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Original Research ARTICLE

Front. Oncol., 22 October 2020 | https://doi.org/10.3389/fonc.2020.553983

Human Endogenous Retrovirus Expression Is Upregulated in the Breast Cancer Microenvironment of HIV Infected Women: A Pilot Study

  • 1Oncovirology Program, Instituto Nacional de Câncer, Rio de Janeiro, Brazil
  • 2Division of Infectious Diseases, Department of Medicine, Weill Cornell Medicine, New York, NY, United States
  • 3Drug Development Department (DITEP), Gustave Roussy, Paris-Saclay University, Villejuif, France
  • 4Department of Pathology and Laboratory Medicine, Weill Cornell Medicine, New York, NY, United States
  • 5Center for Research in Infectious Diseases (CIENI), National Institute of Respiratory Diseases (INER), Mexico City, Mexico

In people living with HIV (PLWH), chronic inflammation can lead to cancer initiation and progression, besides driving a dysregulated and diminished immune responsiveness. HIV infection also leads to increased transcription of Human Endogenous Retroviruses (HERVs), which could increase an inflammatory environment and create a tumor growth suppressive environment with high expression of pro-inflammatory cytokines. In order to determine the impact of HIV infection to HERV expression on the breast cancer microenvironment, we sequenced total RNA from formalin-fixed paraffin-embedded (FFPE) breast cancer samples of women HIV-negative and HIV-positive for transcriptome and retrotranscriptome analyses. We performed RNA extraction from FFPE samples, library preparation and total RNA sequencing (RNA-seq). The RNA-seq analysis shows 185 differentially expressed genes: 181 host genes (178 upregulated and three downregulated) and four upregulated HERV transcripts in HIV-positive samples. We also explored the impact of HERV expression in its neighboring breast cancer development genes (BRCA1, CCND1, NBS1/NBN, RAD50, KRAS, PI3K/PIK3CA) and in long non-coding RNA expression (AC060780.1, also known as RP11-242D8.1). We found a significant positive association of HERV expression with RAD50 and with AC060780.1, which suggest a possible role of HERV in regulating breast cancer genes from PLWH with breast cancer. In addition, we found immune system, extracellular matrix organization and metabolic signaling genes upregulated in HIV-positive breast cancer. In conclusion, our findings provide evidence of transcriptional and retrotranscriptional changes in breast cancer from PLWH compared to non-HIV breast cancer, including dysregulation of HERVs, suggesting an indirect effect of the virus on the breast cancer microenvironment.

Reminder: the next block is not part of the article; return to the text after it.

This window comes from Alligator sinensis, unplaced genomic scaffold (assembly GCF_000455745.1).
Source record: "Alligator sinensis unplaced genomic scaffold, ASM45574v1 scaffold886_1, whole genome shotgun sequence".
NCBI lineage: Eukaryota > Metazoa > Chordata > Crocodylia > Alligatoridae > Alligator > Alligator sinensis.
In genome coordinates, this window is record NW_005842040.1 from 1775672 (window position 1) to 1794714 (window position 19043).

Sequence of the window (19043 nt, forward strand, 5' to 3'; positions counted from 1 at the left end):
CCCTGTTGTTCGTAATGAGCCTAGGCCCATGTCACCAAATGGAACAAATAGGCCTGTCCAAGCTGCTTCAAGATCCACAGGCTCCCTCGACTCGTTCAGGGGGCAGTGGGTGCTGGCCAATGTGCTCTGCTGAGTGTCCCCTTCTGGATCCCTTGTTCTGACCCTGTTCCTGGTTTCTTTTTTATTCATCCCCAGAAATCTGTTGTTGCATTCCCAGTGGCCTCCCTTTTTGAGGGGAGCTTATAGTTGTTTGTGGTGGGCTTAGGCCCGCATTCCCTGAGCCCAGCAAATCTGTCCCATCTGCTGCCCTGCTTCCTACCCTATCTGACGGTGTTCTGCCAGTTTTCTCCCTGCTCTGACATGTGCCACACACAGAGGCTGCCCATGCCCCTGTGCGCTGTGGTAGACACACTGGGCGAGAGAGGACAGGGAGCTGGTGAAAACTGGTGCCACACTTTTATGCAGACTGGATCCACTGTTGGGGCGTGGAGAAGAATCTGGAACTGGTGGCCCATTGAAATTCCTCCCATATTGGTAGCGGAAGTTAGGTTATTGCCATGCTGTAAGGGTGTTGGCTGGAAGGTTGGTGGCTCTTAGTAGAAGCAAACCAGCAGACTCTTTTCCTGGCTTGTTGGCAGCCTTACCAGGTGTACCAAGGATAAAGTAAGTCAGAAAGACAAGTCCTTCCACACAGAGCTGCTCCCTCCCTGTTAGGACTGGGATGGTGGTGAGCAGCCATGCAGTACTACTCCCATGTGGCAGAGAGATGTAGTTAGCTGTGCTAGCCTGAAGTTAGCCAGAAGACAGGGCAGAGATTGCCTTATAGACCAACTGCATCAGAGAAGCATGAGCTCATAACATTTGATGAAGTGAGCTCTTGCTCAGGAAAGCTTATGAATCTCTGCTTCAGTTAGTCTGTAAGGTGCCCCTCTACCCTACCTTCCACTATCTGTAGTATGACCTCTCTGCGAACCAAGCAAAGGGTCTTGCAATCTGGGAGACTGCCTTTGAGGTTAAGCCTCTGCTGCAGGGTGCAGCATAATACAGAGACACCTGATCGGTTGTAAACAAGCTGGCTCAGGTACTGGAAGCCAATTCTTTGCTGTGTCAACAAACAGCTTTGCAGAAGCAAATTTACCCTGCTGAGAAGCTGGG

Introduction

The majority of mammary tumors in mice are caused by the mouse mammary tumor virus (MMTV) (1), and the suggestion that a retrovirus related to MMTV might be involved in breast cancer in humans is one of the longest running controversies in human retrovirology (2, 3). Early studies of the breast cancer cell line T47D showed retroviral particles which were responsive to estradiol (48). These were later identified as human endogenous retrovirus (HERV)-K envelope transcripts, and were found both in cell lines and in breast cancer tissues (9, 10). HERVs are “fossil” retrovirus sequences remnant in the human genome, which originated millions of years ago from retrovirus germline cell infections. They are transmitted vertically, but they do not show infective capabilities in humans (1113). They comprise ~8% of the human genome (14).

In women with breast cancer, HERV-derived material has been found in peripheral blood (15, 16). The consequences of changes in HERV expression include translation of some HERV proteins and stimulation of anti-HERV immune responses (1719). A chimeric antigen receptor (CAR) specific for HERV-K env protein was effective in reducing tumor burden in a mouse model (20). The corollary is that HERV-K expression may be related to oncogenesis, and that HERV-K Env proteins appear to play an important role in tumorigenesis and metastasis (21). A recent study showed that the endogenous retrovirus-derived long noncoding RNA (lncRNA) TROJAN promotes triple-negative breast cancer progression via ZMYND8 degradation (22). Thus, expression of HERVs in breast cancer may relate to pathogenesis, but also to generation of anti-HERV immunity with protective potential.

In HIV infection, we, and others, have found that HERV expression is changed in CD4+ cells (2341), and that it is partially mediated by HIV Vif (28). Although no bystander specific HERV activation has been observed, interestingly, people living with HIV (PLWH) have higher levels of HERV-K RNA expression, which is negatively associated with the level of T cell activation (28, 31).

No study has yet addressed the impact of HIV mediated HERV transcription in breast cancer. Since breast cancer cell lines and tissues appear to express HERVs, and the local microenvironment of breast cancer contains potentially HIV infected-CD4+ cells, there is the possibility of direct or indirect interaction between HERVs dysregulated by HIV and HERVs dysregulated in breast cancer. We undertook this retrospective pilot analysis of HERV expression from archived formalin-fixed, paraffin-embedded (FFPE) tissue samples in women who had breast cancer with or without HIV infection.